After a big rally in 2017, some investors and traders think that the U.S. stock market is too overvalued and that a significant correction will ensue. Here is the popular valuation indicator Tobin’s Q.
Here’s my problem with investing based on valuation:
- The U.S. stock market was overvalued by 1995, 5 years before the bull market ended in 2000.
- Q ratio growth can slow down if the U.S. stock market goes up slowly next year. If U.S. earnings continue to grow in 2018 at a similar pace to 2017 (which it is expected to), and if the U.S. stock market experiences a choppy year in 2018 (which I expect it to), then the Q ratio will not rise by much.
- How do you define valuation that’s “too high”? You can’t. In an era when there’s too much capital in the world (i.e. today), people are willing to pay higher multiples than before for the same asset. Hence, it’s only logical for valuation’s upper range to increase.
- Most importantly, history proves that valuation does not end bull markets. The fundamentals (i.e. the U.S. economy) lead the stock market. The economy will deteriorate before the stock market tops.
There is no sign of economic deterioration in the U.S. today.
U.S. economic indicators today
The U.S. unemployment rate continues to make new lows in this economic expansion. It fell to 4.1% for October 2017. The unemployment rate typically picks up before the bull market in equities ends.
Initial jobless claims
Likewise, initial jobless claims continue to fall. Initial claims typically rise before a bear market or recession begins.
ISM’s manufacturing PMI
The manufacturing PMI is more sensitive to medium term changes in the U.S. economy than indicators related to the labor market. The manufacturing PMI continues to trend higher.
Like the manufacturing PMI, Industrial Production continues to trend higher. This is a positive sign because Industrial Production is an important coincident indicator for the U.S. economy (neither leading nor lagging).
U.S. consumer sentiment
The University of Michigan’s Consumer Sentiment continues to make new highs in this economic expansion. This indicator is important because the U.S. is a consumer-based economy.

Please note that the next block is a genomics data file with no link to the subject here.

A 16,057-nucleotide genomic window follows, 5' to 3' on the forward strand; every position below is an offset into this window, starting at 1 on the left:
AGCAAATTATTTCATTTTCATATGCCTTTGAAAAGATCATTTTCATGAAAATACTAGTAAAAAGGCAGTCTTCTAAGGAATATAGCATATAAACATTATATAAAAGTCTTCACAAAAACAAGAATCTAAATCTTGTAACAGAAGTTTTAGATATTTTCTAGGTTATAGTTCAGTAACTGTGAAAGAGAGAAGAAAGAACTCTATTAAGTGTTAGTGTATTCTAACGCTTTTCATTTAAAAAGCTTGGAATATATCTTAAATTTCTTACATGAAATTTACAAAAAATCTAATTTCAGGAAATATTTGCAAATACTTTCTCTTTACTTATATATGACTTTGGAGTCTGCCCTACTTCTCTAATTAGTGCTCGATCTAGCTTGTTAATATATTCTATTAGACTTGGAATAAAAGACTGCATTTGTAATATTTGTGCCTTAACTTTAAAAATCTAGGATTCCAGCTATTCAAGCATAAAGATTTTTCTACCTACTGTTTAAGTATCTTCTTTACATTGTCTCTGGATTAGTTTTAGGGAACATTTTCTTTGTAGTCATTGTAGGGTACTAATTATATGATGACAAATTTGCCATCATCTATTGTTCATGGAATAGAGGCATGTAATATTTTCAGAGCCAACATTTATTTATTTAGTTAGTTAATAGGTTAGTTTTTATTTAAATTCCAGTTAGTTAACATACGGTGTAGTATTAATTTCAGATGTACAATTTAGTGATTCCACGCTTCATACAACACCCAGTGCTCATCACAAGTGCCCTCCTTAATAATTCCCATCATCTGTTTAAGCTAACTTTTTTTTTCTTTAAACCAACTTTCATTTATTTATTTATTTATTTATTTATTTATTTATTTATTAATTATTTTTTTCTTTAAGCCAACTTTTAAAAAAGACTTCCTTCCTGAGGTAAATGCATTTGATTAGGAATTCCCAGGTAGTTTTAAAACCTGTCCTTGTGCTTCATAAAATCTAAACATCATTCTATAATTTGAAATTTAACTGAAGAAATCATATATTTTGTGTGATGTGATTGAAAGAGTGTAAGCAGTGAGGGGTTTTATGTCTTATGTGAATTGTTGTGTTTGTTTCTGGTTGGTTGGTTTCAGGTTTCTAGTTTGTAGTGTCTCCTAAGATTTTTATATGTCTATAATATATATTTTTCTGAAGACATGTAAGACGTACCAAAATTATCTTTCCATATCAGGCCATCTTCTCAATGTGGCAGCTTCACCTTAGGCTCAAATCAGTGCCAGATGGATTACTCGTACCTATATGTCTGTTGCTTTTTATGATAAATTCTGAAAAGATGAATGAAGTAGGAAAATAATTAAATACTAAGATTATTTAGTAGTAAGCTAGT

The one not-so-hot point in the U.S. economy is Retail Sales.
As you can see in the above chart, Retail Sales yoy isn’t a good indicator. YoY Retail Sales growth was falling in 2012 and 2013, even though the U.S. economy really started to recover from the GFC during those 2 years.
New Home Sales
New Home Sales is important because the housing market leads the economy. New Home Sales is making new highs, which means that the U.S. economy is solid.
Housing Starts is important as well. Although it is not as strong as New Home Sales, Housing Starts continues to trend higher.
The Republican tax cut will impact the housing market in an adverse way (mortgage deductions). I don’t think it’ll reverse the upwards trend in housing – I think it will merely slow down the growth.
U.S. economic growth is solid. This is partially why my Medium-Long Term model states that there is no significant correction or bear market on the horizon for U.S. stocks.
Sure, you can argue that the U.S. economy is too good. This can be seen via Citigroup’s Economic Surprise Index, which is close to hitting a plateau.
There are a few problems with this bearish argument:
- It’s clear that the Economic Surprise Index can go higher.
- The Index can plateau for a few months before rolling over.
- The Surprise Index is too sensitive to small fluctuations in the data. Focus on the economic data’s overall trend, not the month-to-month fluctuations (which the Economic Surprise Index captures).